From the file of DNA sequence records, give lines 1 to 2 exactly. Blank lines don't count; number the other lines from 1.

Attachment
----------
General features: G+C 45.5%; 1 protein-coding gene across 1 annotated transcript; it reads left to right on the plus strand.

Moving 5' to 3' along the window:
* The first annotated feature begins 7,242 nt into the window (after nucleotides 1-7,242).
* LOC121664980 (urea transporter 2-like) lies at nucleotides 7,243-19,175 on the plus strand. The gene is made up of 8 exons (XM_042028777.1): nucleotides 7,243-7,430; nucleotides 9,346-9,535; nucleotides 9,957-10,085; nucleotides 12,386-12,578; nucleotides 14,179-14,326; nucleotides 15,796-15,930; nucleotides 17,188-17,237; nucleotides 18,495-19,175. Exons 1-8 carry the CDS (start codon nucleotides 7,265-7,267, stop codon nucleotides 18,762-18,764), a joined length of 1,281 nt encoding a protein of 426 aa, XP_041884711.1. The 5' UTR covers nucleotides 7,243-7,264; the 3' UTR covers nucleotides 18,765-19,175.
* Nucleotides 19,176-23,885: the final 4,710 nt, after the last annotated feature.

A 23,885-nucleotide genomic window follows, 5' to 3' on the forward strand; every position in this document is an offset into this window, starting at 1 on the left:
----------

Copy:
General features: G+C 45.5%; 1 protein-coding gene across 1 annotated transcript; it reads left to right on the plus strand.

Moving 5' to 3' along the window: